Summit Day Isn’t Always About the Summit
Why do we push ourselves, anyway?
Outside's long reads email newsletter features our strongest writing, most ambitious reporting, and award-winning storytelling about the outdoors. Sign up today.
A couple hundred feet from the top of Avalanche Gulch on Mount Shasta last Monday morning, my friend Abi and I had a check-in.
“I’ll probably need to cry today at some point,” she said up to me as I leaned on one cramponed ski boot in the frozen snow. The sun had just popped onto Casaval Ridge above the route we had climbed, warming the snow and sending small ice balls down the gulch.
“Sure, whenever you need to,” I said. This was her fourth time on Shasta, and I was sure she wanted to finally summit this time, and we had a pretty good weather forecast and no real reason to rush.
Abi had spent yesterday, her second Mother’s Day as a mother, slogging up from the Bunny Flat trailhead to our camp at Lake Helen, and in our conversations the previous couple days, she mentioned crying—but in a crying-and-then-moving-on way, not a crying-and-giving-up way. She also mentioned a few times that she felt out of shape compared to previous, pre-child years, and she wasn’t convinced she’d be able to get to the top of the mountain. Forest, Mitsu and I, her partners on the trip, said of course, totally no pressure at all, do whatever you’re comfortable with.
In my head, though, I was really rooting for her to summit. Third priority, of course, after getting her back to her son Quin and husband Eddie alive (No. 1), and having fun (No. 2). I figured three times halfway up a big, snowy volcano was fine, but a fourth time with no summit might feel pretty disheartening for her. Still, she definitely wasn’t sure when we reached 8,000 feet, or 10,000 feet.
Abi and I topped out on Avalanche Gulch and sat down to wait for Forest, eat some food, and take a break before trudging up the final 1,300 feet to the top. I have been above 12,000 feet dozens of times in my life, and I have never felt good at that altitude. Food doesn’t taste good, my digestive system usually gets pretty wonky, I’m tired, and I almost always have a headache. That’s usually enough to make me want to quit. But, like most male mountain climbers, I’ve never had my period or been lactating at high altitude. Or, had my period and been lactating at the same time.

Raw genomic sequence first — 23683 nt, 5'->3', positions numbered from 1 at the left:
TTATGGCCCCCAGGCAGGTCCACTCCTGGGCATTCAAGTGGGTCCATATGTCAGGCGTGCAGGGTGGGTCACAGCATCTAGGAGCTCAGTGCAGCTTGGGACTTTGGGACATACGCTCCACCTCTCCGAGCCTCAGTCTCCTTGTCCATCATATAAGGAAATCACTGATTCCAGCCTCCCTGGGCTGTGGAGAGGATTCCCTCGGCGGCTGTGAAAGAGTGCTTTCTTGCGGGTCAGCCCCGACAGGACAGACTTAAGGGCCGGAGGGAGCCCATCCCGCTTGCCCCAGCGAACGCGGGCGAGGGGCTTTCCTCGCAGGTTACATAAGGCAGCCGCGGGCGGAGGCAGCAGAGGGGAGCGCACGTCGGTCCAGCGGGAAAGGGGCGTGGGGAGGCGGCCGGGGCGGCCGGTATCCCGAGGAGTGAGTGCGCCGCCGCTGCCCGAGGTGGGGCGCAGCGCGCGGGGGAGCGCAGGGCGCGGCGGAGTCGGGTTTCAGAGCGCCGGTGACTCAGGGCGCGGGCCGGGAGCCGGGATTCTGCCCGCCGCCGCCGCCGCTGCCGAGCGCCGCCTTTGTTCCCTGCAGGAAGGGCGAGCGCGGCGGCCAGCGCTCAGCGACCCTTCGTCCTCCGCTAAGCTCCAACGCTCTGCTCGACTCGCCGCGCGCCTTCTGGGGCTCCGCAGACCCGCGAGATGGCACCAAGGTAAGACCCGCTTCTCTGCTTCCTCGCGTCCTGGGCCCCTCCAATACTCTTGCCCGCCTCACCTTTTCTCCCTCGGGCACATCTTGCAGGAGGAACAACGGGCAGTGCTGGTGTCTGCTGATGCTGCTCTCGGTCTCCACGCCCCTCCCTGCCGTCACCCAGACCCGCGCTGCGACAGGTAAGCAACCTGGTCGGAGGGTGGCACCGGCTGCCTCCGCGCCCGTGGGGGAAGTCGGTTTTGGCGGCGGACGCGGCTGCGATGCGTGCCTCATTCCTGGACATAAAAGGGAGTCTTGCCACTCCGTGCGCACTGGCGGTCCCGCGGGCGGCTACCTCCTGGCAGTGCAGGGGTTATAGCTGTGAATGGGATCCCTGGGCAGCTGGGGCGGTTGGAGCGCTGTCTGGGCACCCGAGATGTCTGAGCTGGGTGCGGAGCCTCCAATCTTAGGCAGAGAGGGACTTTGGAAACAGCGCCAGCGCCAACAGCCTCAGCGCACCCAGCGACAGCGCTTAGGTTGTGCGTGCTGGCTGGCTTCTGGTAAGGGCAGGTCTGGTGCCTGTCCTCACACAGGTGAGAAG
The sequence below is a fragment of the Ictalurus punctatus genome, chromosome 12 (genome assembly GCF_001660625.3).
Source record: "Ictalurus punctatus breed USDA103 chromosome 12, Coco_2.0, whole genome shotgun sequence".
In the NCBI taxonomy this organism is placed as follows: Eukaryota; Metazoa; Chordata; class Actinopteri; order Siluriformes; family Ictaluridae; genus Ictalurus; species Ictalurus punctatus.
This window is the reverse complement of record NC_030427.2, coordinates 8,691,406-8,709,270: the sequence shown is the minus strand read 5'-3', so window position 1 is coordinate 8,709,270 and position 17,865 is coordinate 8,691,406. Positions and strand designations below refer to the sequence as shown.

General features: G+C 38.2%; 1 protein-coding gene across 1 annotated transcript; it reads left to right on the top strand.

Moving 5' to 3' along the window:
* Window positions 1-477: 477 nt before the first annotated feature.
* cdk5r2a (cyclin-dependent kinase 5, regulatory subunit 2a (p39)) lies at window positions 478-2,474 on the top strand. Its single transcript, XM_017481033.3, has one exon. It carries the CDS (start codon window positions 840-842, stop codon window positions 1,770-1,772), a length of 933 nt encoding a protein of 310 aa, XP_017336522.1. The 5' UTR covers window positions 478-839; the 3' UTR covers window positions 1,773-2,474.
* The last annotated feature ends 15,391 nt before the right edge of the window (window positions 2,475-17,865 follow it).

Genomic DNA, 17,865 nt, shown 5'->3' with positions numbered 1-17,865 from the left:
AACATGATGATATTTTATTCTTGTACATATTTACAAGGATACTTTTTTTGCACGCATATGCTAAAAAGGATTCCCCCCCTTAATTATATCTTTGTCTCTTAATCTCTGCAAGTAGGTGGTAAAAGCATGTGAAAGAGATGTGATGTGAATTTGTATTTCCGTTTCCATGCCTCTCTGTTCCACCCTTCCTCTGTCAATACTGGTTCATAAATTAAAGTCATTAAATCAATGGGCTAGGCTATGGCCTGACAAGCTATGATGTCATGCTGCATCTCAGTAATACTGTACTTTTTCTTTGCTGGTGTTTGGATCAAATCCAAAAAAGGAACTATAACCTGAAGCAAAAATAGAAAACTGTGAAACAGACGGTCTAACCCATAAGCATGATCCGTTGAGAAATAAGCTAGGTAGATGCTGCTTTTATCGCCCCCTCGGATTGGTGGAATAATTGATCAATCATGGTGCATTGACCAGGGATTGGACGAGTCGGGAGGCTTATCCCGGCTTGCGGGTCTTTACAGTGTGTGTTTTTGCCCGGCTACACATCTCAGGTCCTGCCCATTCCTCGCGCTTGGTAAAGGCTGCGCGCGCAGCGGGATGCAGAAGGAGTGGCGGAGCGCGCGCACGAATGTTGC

“I’m bleeding into my pants and I’m going to need to milk myself when we get down,” Abi said, grimacing and trying to eat some Cheez-Its. We talked about the view to the west, the lingering snow on the peaks of the Trinity Alps, the next few hundred feet of climbing up the snow slope to the bottom of Misery Hill, and smartphone apps to track your menstrual cycle, which is a thing I know about.
When I asked Abi to come with us on this trip a few months ago, I hadn’t realized it was Mother’s Day. And when I realized it the week before, I felt bad that she’d be dragging a heavy pack up a big mountain that day instead of spending the day with her family. But Abi was into it, Eddie was into watching Quin by himself all weekend, and the higher we got on the peak, the more I thought she might finally summit. And maybe that would be a great moment for her.
We stomped up to 13,200 feet, the bottom of Misery Hill, so named because, no shit, it’s a miserable slope of rock that’s in your way of the summit of Mt. Shasta, and the air is thin. My boots crunched through the crust every time I kicked my crampons in, and I started to count my steps as I gasped: A hundred steps, then take a short break. Fifty steps, then take a short break. I turned around to check on Abi a few dozen feet below, and Forest a few dozen feet below her.
At the top of Misery Hill, Abi and I dropped our packs for the last 300 feet to the top. We plodded up the snowy climbers’ trail until it gave way to the final rocky steps to the summit, and then argued about who should go first. I said she should because I’d been there before and it was her first time, and she said I should go first because if she saw me do it, the exposure wouldn’t seem as bad. Finally, she stepped forward and scrambled to the top and as she took in the view, and it was a moment, and the end of a story. Some tears, the happy kind, ran down Abi’s cheeks. Forest came around the corner and he and I scrambled up to take a summit photo with Abi.
“You give up so much of yourself when you become a mother,” Abi said. I didn’t even pretend to know how that feels or what it means because I’m not a parent, let alone a mother who’s spent the last three years carrying, birthing, and then nurturing a tiny human.
Sometimes I wonder about all the time we spend doing ridiculous things like climbing mountains, and if there’s a bigger point to it or a point to it at all, and if I should try to move on to something else. I’d been on the summit of Shasta once before, in 2009, via the same route, but for years I’d wanted to ski down it. I’d brought my skis this time, and dragged them all the way up there so I could have a crack at it.
Abi plunge-stepped her way down the softening snow all the way back to our camp, and Forest and I skied ahead of her, stopping every couple hundred feet to wait. I made a hundred shitty turns and maybe five good ones in 3,700 vertical feet, and maybe the climbing wasn’t the point of the whole thing, and maybe the skiing wasn’t the point either.